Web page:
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Lighting Tips for your Home Office

Lighting Tips for your Home Office

The ways in which businesses operate are changing, with more and more people working from home. While this is often a practical solution for both employers and staff, it can sometimes be difficult for work-at-homers to separate their work and home environments. Though many people have a spare room for a home office, those who don’t or want to make their workspace feel more “business-like” may appreciate some tips to emphasize the barrier between the two domains. Fun fact: changing your lighting can be key to making your home office feel a little less like “home.”

Color Temperature


So what should a home office feel like, and why should it be different from the rest of your home? More likely than not, you want your home office to be a space where you can be focused and productive, in contrast to the majority of your home, where you’ll want to feel more relaxed. This is why one of the first (and simpler) steps to creating an ideal environment for your work space is changing the color temperature of your lights.

Many studies have shown that lights in higher color temperatures (above 3500K) directly impact our learning and productivity, making us better able to take in information and concentrate on tasks. The higher the color temperature, the higher the level of focus you are able to achieve. For this reason, we recommend purchasing lights in 5000K or above for your home office. Whether it is an incandescent, CFL, or LED light is inconsequential to color temperature. However, LED lights are a tech-savvy and energy-efficient option, while it should be noted that CFL lights sometimes cause headaches. Midday sunlight also produces light over 5000K, and not to mention, natural light is good for your health and improving your mood. If possible, position your desk near a window to take advantage of as much natural light as possible.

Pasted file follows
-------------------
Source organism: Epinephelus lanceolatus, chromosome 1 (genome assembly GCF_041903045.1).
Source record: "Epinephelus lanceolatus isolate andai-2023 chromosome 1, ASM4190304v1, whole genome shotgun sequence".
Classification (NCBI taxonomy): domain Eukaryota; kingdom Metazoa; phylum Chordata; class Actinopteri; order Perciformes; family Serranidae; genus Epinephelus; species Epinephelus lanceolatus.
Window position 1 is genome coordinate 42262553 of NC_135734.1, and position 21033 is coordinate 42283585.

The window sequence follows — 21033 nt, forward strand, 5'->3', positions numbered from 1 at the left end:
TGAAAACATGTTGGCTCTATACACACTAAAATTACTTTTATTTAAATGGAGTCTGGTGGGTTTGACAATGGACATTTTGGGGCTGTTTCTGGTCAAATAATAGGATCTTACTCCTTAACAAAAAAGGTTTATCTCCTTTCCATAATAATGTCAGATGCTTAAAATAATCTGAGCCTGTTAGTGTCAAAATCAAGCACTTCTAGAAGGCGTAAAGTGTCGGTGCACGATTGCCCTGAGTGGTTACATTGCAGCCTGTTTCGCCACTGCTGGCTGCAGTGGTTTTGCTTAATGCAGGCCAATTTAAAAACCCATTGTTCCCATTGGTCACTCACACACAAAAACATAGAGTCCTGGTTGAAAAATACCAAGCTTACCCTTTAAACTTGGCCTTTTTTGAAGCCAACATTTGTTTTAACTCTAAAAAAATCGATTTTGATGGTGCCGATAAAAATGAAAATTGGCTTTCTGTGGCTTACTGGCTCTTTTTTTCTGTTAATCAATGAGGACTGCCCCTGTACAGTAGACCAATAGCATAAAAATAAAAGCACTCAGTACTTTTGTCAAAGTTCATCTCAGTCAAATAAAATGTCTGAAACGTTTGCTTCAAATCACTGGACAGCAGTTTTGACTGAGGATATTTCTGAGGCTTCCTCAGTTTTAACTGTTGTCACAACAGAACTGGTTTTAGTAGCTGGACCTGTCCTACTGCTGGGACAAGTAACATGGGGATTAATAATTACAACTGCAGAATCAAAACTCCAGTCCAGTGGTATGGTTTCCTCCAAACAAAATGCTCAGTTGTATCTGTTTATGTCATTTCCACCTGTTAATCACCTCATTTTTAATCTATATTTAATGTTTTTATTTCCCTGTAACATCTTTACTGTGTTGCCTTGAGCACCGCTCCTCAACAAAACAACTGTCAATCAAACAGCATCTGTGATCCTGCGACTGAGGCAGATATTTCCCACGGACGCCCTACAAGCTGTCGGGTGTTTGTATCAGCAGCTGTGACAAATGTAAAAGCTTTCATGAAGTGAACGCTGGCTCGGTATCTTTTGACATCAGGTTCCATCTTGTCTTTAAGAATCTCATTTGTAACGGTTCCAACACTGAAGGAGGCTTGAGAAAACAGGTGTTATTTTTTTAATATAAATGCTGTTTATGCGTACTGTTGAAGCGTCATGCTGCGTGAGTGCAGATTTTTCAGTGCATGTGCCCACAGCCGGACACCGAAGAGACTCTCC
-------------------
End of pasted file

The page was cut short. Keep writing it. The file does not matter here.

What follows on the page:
Sensible Fixtures

You’ll also want to use certain types of light fixtures in your home office; specifically, ones that emphasize lighting for functionality and practical purposes. While you always want to incorporate the three layers of lighting design (ambient, task, and accent lighting), task lighting is particularly important in a home office, with swivel-head desk lamps being ideal for concentrating light onto reading and workspaces. Creative accent lighting can also be helpful for transforming your home office into a sleek and professional environment. Consider using LED tape light to backlight your computer screen, or track and down lights to display artwork. Keep in mind that while you always want to install fixtures that go with the flow of your home, try to avoid ones that could be distracting (such as color-changing lights) or that may be too large and take up too much of your usable workspace.

Fixture Placement

The correct placement of a task light is crucial for minimizing glare and the shadows that cause eye strain. Light that is too bright and direct is what creates the monitor glare that tires our eyes. For instance, situating an overhead spotlight behind you can result in a large amount of annoying glare on your computer screen. To avoid shadows or glare created by desk lamps, place your lamp on the side opposite from the hand you use to write. If it's on the same side, your hand and arm will cast shadows. Moreover, having your lights on dimmers and taking advantage of your window blinds will allow you to modulate light levels throughout the day to suit the time and task at hand.


  • Position your desk by a window, if possible
  • Use artificial lights in a high color temperature (5000K+)
  • Take advantage of task lighting, especially desk lamps
  • Don’t use light fixtures that can be distracting
  • Place your fixtures where they won’t result in harmful glare and eye strain

So that’s all from us! Do you have any questions or other suggestions for ways to light up a home office? Drop us a line below or connect with us on FacebookTwitterGoogle PlusLinkedInPinterest, or Instagram!

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